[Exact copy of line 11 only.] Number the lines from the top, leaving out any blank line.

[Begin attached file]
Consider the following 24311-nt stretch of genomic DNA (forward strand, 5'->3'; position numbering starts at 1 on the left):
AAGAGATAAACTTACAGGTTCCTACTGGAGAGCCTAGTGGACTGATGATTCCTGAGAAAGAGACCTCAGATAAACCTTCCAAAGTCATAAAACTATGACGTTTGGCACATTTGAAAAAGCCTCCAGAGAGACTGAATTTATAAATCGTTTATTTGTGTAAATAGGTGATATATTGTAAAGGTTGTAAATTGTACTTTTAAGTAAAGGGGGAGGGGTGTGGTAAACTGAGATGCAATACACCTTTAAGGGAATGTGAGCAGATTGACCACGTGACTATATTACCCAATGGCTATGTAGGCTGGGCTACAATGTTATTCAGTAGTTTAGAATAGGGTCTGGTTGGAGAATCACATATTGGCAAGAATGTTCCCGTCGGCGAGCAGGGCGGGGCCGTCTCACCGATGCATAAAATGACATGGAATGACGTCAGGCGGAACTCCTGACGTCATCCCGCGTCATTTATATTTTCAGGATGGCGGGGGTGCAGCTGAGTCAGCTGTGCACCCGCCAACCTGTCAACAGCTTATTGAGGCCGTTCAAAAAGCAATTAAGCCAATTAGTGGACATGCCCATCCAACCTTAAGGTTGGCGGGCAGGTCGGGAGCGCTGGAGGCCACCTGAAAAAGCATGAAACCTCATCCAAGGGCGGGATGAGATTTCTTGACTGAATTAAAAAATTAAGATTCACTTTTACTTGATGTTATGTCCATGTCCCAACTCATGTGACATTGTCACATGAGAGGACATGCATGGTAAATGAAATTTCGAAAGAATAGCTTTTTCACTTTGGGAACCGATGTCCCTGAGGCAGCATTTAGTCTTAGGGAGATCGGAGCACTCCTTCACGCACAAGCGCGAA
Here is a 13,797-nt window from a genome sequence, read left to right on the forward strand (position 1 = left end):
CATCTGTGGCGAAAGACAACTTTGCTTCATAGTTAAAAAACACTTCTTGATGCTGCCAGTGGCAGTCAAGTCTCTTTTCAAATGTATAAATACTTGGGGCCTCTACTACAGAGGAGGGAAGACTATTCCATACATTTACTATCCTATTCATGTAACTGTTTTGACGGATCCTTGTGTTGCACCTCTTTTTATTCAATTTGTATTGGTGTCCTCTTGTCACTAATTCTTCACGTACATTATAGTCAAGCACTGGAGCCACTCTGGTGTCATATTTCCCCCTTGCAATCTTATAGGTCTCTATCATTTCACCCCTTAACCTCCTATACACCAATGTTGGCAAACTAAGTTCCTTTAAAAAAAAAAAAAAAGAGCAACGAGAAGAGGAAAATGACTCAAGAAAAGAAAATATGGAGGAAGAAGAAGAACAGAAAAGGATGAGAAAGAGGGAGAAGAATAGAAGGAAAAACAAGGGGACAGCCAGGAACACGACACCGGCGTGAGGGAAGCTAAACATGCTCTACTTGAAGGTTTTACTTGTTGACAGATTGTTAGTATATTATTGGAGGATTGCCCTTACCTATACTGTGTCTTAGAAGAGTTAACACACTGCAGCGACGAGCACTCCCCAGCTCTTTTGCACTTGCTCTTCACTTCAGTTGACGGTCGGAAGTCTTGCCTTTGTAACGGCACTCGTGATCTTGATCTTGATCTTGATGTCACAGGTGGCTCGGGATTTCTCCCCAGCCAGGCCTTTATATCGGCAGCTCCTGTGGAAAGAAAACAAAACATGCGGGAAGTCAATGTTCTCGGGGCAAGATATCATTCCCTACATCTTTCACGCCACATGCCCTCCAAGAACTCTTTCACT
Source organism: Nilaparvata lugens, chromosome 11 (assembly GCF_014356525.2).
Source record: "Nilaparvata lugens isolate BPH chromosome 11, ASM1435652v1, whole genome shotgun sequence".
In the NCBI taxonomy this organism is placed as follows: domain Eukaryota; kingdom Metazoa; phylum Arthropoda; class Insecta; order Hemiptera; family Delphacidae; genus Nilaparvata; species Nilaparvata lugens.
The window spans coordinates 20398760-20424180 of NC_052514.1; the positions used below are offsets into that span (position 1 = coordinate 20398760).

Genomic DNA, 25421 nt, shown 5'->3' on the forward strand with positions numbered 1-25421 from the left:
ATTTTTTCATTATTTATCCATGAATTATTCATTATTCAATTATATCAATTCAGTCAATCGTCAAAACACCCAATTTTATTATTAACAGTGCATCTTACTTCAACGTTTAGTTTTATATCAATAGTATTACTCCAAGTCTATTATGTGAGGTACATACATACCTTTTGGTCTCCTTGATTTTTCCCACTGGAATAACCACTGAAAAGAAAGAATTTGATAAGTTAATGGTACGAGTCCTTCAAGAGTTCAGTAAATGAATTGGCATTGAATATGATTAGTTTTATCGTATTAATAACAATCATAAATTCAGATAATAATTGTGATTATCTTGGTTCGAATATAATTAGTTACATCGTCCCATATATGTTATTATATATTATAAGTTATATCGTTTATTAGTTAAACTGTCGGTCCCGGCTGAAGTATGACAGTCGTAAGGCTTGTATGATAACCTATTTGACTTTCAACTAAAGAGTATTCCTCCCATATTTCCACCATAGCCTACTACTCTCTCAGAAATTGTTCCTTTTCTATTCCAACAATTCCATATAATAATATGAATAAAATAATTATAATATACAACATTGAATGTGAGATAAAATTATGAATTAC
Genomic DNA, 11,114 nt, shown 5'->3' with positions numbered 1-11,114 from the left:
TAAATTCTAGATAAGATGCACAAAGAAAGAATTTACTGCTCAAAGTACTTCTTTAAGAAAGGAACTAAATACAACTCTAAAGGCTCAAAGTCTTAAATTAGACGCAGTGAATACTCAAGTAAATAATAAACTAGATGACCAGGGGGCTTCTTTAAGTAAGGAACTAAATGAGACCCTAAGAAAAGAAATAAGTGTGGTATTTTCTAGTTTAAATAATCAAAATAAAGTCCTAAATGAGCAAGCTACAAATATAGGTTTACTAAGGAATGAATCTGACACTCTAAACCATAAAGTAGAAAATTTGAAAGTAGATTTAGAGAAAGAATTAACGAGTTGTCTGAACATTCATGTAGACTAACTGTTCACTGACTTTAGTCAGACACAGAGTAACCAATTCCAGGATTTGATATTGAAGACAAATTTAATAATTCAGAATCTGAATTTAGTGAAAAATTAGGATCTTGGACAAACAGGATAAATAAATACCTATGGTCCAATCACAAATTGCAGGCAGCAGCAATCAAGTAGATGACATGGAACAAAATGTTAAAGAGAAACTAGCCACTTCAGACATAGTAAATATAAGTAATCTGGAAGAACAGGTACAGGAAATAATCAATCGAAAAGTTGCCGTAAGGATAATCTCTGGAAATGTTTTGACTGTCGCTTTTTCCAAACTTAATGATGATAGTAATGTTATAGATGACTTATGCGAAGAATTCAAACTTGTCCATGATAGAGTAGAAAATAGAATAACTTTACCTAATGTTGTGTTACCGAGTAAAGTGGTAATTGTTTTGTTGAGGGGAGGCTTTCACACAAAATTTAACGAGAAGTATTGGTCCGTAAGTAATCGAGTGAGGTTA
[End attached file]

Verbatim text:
Genomic DNA, 11,114 nt, shown 5'->3' with positions numbered 1-11,114 from the left: